Last updated: April 17. 2014 7:13PM - 731 Views
By - tchilton@civitasmedia.com



The Rev. Judith B. Davis of the Jonesville First United Methodist Church calls the old pine cross in the church reception area a “symbol of hope” representing the gospel and fire of the Holy Spirit that continues to serve as a literal representation of a firm foundation from the past as the church operates within the fast-paced culture of the present.
The Rev. Judith B. Davis of the Jonesville First United Methodist Church calls the old pine cross in the church reception area a “symbol of hope” representing the gospel and fire of the Holy Spirit that continues to serve as a literal representation of a firm foundation from the past as the church operates within the fast-paced culture of the present.
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Foundation timbers from the historic Jonesville Academy chapel salvaged by church members serve to greet members and visitors as a “symbol of hope” in the reception area of the Jonesville United Methodist Church.


The Rev. Judith B. Davis, minister at the church, said the late parents of church members, John Wesley Mathis, known as Coach in the community, and Charles, salvaged the old pine timbers in hopes one day they could be used.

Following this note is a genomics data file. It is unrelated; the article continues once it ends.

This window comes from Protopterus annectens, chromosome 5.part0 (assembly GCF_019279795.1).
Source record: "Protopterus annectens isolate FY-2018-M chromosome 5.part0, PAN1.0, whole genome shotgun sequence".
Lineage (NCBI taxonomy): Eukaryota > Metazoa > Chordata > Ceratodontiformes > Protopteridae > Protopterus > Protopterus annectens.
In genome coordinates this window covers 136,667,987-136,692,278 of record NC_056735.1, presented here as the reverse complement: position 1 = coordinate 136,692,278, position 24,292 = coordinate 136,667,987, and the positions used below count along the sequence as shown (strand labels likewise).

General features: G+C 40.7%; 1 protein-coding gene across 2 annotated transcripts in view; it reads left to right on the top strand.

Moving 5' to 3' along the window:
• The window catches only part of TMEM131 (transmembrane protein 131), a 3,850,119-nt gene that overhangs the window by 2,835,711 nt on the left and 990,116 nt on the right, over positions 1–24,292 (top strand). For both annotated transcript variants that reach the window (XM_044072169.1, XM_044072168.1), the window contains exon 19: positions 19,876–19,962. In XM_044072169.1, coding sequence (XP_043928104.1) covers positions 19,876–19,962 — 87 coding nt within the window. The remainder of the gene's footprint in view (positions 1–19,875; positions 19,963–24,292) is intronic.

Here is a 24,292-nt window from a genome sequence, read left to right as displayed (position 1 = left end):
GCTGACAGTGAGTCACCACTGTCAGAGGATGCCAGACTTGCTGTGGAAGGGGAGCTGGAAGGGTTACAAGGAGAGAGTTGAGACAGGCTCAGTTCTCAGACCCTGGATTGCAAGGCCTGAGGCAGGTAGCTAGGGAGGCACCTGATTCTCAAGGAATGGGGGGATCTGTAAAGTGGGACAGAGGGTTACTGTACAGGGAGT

“I think of their act of preserving something for their generation a symbol of hope,” said Davis.


Church members did just that and presented a cross as a gift for the church’s homecoming.


They took timbers to a car wash and washed off lots of dirt daubers, said member Judy Wolfe. Tom and Janie Westra, Charles Mathis and Wolfe got it assembled in time for the church homecoming celebrated in 2013.


The cross was mounted in the church’s reception area after members renovated the area to make a place for it. Since then it has been a symbol that honors the past while celebrating the future, said Davis.


The cross still smells of fresh pine resin and has the original old peg holes in its foundations. The cord that binds the two timbers is the one that was used to pull the original church bell that still tolls above the church.


The peg holes indicate the decades of life, learning, teaching and preaching and the wood is around 300 years old, said a church bulletin.


Part of an inscription mounted by the cross by Davis, who was appointed to the church July 1, reads, “This Cross and Flame remind as, as United Methodist, who we are and ‘Whose’ we are. The cross speaks to our connection to God through Christ, the flame speaks of the Holy Spirit working through us. The flame points to the birth of the church at Pentecost (Acts 2:3) when witnesses were unified by the Holy Spirit’s power, appearing to them as ‘tongues of fire.’”


Davis also indicated how the flame is a reminder of the transforming moment in the life of Methodism’s founder John Wesley, when in God’s presence he felt his heart “strangely warmed.”


“It represents God moving us into the future, with hope,” she reflected.


Tanya Chilton may be reached at 336-835-1513 or on Twitter @TanyaTDC.

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